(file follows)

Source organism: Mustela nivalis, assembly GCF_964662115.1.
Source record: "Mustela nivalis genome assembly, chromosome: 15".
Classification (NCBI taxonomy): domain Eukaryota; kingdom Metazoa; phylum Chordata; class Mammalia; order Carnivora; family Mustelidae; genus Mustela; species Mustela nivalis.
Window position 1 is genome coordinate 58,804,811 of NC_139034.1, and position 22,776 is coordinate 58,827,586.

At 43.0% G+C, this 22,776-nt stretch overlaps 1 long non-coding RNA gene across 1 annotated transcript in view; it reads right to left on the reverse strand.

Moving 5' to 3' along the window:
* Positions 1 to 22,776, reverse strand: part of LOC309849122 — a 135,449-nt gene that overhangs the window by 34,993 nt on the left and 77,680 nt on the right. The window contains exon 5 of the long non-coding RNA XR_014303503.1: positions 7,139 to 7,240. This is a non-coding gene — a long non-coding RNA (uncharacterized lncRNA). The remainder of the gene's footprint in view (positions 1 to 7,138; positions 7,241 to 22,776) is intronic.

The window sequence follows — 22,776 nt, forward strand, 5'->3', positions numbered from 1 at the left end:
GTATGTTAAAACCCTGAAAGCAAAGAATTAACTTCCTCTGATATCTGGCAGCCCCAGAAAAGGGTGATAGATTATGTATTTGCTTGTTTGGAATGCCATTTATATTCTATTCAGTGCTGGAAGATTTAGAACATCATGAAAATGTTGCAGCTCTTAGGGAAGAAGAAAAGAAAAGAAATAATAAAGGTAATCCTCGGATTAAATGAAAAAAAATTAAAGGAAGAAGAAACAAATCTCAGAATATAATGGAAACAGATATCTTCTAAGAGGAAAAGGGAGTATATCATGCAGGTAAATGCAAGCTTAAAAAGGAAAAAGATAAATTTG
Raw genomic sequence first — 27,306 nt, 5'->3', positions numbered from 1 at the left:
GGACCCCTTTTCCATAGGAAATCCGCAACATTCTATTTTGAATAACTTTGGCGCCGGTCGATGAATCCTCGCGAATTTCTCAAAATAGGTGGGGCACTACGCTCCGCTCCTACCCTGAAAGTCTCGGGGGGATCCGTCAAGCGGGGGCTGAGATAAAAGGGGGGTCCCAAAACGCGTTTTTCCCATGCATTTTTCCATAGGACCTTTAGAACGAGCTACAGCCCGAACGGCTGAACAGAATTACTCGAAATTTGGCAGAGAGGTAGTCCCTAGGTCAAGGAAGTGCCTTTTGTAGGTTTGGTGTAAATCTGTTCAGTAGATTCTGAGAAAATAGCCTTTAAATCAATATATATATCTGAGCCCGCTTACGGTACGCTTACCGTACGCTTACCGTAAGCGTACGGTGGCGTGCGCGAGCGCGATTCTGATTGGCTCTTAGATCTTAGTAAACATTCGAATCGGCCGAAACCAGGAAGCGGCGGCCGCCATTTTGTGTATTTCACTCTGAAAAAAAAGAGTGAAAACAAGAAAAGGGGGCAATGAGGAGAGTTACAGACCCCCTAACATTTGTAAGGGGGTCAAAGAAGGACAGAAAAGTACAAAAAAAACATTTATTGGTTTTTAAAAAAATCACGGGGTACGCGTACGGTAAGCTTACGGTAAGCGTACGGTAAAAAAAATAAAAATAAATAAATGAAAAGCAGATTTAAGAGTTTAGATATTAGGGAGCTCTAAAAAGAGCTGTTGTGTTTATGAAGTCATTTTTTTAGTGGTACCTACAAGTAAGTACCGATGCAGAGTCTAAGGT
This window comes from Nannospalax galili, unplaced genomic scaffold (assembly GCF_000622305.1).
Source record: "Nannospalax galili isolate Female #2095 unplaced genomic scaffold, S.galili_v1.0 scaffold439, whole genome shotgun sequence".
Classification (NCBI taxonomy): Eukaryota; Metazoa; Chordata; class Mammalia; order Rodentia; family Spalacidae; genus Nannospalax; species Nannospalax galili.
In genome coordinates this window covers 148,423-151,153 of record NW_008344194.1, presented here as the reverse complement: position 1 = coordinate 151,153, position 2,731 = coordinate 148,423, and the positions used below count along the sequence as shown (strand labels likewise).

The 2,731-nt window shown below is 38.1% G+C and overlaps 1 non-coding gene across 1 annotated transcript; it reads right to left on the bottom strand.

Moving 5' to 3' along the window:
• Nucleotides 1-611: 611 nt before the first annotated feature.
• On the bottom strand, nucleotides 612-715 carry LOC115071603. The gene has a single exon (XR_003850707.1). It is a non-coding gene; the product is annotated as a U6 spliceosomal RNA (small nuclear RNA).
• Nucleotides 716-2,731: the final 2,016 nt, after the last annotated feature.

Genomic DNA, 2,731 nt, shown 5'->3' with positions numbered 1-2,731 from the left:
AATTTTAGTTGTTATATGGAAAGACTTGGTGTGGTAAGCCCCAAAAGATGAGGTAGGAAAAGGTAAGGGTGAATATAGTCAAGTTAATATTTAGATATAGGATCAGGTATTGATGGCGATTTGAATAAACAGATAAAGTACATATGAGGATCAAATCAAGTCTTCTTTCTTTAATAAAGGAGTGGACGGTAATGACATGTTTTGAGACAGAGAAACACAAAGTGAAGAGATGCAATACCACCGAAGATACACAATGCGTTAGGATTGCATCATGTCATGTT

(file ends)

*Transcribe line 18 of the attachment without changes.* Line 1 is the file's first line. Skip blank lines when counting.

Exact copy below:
• Nucleotides 1-611: 611 nt before the first annotated feature.